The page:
HTC toughens One S smartphone with space-technology


May 9, 2012

HTC One S has a matte black finish due to a microarc oxidation process it undergoes (Photo: Enid Burns / Gizmag)

HTC One S has a matte black finish due to a microarc oxidation process it undergoes (Photo: Enid Burns / Gizmag)

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HTC is looking to NASA to improve the durability on its latest slimline smartphone. The aluminum housing on the HTC One S is treated with a process called microarc oxidation - an electrochemical surface treatment process used on many NASA satellites that results in a housing three times stronger than stainless steel.

The HTC One S is part of the company's new One series announced at Mobile World Congress in February. It is powered by a Qualcomm Snapdragon S4 processor with up to 1.5GHz dual-core CPU’s, has a 4.3-inch Gorilla Glass touchscreen and at 7.9 mm (0.31 inches), it's HTC’s thinnest phone yet. But it was the microarc oxidation process used to create the phone's unibody housing which caught our attention at CTIA wireless in New Orleans this week.

The microarc oxidation process is similar to conventional anodizing but the substrate metal, in this case aluminum, is subjected to 10,000 volts. This gives the aluminum a matte black ceramic finish with a super-dense crystalline structure that HTC says is four times harder than anodized aluminum and three times stronger than stainless steel.

And the point of all this? You don't need the extra bulk of a case to protect the phone.

The HTC promo video below takes us through the microarc oxidation process.

Source: HTC

About the Author
Enid Burns Enid began her freelance writing career reviewing video games after spending several hundred dollars upgrading a DOS-based machine to get Syndicate to run. Since then she's added coverage of mobile phones, consumer electronics and online advertising to her writing portfolio. Essentially, she's fascinated by shiny objects and making them light up. All articles by Enid Burns

Is that "three times stronger than stainless steel" hardness, and or tensile? And is that by weight or volume?


Well it's probably just DC welding with the part Electrode Negative to etch the surface and then electrode positive in an oxygen atmosphere to convert the aluminum layer, to black saphire.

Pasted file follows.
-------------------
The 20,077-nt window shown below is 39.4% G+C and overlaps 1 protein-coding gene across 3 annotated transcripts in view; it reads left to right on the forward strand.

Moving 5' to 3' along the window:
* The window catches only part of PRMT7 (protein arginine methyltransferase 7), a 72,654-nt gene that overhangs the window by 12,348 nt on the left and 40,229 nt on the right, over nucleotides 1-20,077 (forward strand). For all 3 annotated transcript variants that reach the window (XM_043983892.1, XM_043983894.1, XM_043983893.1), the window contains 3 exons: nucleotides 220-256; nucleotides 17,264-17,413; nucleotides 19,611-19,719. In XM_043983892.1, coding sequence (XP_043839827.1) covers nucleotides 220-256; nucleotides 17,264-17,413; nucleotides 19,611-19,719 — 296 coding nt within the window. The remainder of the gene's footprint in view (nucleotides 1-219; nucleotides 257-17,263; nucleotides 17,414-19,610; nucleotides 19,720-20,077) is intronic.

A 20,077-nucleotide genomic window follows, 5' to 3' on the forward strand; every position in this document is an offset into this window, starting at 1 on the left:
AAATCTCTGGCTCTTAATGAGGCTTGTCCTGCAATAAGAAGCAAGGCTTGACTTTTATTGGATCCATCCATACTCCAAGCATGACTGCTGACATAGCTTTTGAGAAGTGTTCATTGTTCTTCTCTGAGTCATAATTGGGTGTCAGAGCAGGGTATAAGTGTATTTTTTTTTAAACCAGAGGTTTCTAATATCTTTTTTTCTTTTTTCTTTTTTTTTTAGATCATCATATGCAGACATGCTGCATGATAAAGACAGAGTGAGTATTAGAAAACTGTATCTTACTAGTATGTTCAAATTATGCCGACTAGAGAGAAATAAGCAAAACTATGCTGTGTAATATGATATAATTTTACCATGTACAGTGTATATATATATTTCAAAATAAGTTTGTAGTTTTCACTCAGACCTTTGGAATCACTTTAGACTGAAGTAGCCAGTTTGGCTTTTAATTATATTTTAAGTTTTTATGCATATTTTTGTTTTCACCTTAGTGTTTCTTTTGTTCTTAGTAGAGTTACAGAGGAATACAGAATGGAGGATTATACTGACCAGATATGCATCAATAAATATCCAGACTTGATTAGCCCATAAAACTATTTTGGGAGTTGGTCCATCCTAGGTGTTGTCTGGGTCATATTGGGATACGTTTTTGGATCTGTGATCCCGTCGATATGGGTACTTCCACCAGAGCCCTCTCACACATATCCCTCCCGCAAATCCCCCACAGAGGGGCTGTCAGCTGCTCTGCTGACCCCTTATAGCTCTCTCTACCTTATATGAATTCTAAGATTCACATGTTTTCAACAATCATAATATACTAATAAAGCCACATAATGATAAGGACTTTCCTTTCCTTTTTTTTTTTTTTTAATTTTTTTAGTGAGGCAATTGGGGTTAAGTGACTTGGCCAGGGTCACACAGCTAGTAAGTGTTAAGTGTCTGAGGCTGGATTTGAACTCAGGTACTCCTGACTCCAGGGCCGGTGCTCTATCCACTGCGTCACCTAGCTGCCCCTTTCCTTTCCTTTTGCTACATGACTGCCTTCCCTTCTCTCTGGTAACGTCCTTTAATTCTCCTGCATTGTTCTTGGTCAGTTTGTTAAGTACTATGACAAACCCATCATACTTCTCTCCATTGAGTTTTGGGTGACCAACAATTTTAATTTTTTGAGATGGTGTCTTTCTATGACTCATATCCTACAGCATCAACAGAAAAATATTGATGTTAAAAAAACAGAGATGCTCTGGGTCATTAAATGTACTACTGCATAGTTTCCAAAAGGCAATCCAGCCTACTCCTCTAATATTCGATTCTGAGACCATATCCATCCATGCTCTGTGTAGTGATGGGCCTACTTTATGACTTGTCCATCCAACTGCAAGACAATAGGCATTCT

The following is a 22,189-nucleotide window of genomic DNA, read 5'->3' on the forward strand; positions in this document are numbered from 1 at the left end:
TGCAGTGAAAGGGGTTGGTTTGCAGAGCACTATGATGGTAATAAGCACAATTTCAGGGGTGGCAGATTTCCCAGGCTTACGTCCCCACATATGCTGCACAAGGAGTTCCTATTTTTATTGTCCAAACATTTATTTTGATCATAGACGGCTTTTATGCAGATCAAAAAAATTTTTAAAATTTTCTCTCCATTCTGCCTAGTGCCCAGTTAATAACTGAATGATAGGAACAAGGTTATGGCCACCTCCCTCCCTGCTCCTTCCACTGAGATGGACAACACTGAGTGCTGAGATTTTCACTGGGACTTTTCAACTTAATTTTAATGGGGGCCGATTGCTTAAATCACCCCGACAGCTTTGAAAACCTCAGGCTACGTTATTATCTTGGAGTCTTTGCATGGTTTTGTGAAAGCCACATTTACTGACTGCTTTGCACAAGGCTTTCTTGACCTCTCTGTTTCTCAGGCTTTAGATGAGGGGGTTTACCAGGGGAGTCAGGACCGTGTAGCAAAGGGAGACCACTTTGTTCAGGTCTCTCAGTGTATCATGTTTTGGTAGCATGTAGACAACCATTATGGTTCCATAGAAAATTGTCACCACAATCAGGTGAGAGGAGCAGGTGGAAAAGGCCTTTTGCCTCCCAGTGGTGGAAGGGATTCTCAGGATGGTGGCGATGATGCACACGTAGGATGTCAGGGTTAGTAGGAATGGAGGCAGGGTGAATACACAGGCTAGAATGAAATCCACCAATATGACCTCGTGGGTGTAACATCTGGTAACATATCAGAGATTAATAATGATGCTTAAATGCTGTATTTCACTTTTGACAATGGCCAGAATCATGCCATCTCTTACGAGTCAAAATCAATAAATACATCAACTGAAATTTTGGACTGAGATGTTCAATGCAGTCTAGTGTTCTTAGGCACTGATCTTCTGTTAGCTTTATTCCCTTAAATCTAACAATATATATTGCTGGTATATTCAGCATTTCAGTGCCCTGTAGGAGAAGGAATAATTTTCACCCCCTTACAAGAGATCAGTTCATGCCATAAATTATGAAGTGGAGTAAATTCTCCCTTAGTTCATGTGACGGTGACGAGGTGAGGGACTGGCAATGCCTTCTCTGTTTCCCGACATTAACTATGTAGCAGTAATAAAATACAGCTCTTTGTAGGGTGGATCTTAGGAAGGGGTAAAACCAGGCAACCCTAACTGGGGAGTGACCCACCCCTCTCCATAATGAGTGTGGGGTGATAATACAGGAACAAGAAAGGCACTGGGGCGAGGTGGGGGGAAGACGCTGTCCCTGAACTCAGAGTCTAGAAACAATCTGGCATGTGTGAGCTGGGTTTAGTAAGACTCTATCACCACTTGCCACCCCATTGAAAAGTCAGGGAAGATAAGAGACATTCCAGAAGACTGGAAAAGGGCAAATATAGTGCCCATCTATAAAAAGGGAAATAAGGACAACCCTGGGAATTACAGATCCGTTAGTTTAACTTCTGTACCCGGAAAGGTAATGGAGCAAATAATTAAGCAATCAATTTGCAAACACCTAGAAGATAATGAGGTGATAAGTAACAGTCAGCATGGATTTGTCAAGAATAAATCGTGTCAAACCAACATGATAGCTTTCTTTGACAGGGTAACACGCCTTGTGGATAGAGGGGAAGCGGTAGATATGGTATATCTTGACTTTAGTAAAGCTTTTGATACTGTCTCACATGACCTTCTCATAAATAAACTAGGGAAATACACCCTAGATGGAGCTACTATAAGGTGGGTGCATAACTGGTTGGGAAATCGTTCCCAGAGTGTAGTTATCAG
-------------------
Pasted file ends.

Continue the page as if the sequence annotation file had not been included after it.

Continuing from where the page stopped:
10,000V is not the amazing bit, it's just the chosen voltage to jump the gap.

Still it should be a VERY hard wearing surface.

Mr Stiffy

Its more of a show-off than of practical use. Like they said in the end... it so cool.

Gautam Gupta

It would be impressive if an HTC phone can be designed to survive the nightmare of a toddler trying to flush it away.

After all with wireless charging and touchscreen is there a need for openings in a phone anymore?.


Is this available now?

Richard Chesher

I am certain by strength, they mean hardness... which makes sense. Ceramic is usually harder than metal. (the surface is no longer aluminum, but aluminum oxide) It is possible that the material is stronger, but i doubt it. Also, it would be less tough as compared to steel (eg chips easier on impact)

I am curious how deep the surface treatment goes.


If you would like to know a little more about anodizing and depth of treatment you could investigate the Patents of a Dr Patel (US resident) and Microplasmic Corporation, his (some Russian 'prior art') technologies claim to use about 800V ac (instead of the far lower voltage dc current usually used for anodizing!) and his site "used to" claim that this Voltage/ac combination exceeds the 'breakdown threshold' of the ceramic as it begins to form and enables 'full through conversion' of up to 2mm (from my memory, many many moons ago!)

Though his site is down, another struggling inventor, like me, there are numerous reputable references including Matweb!

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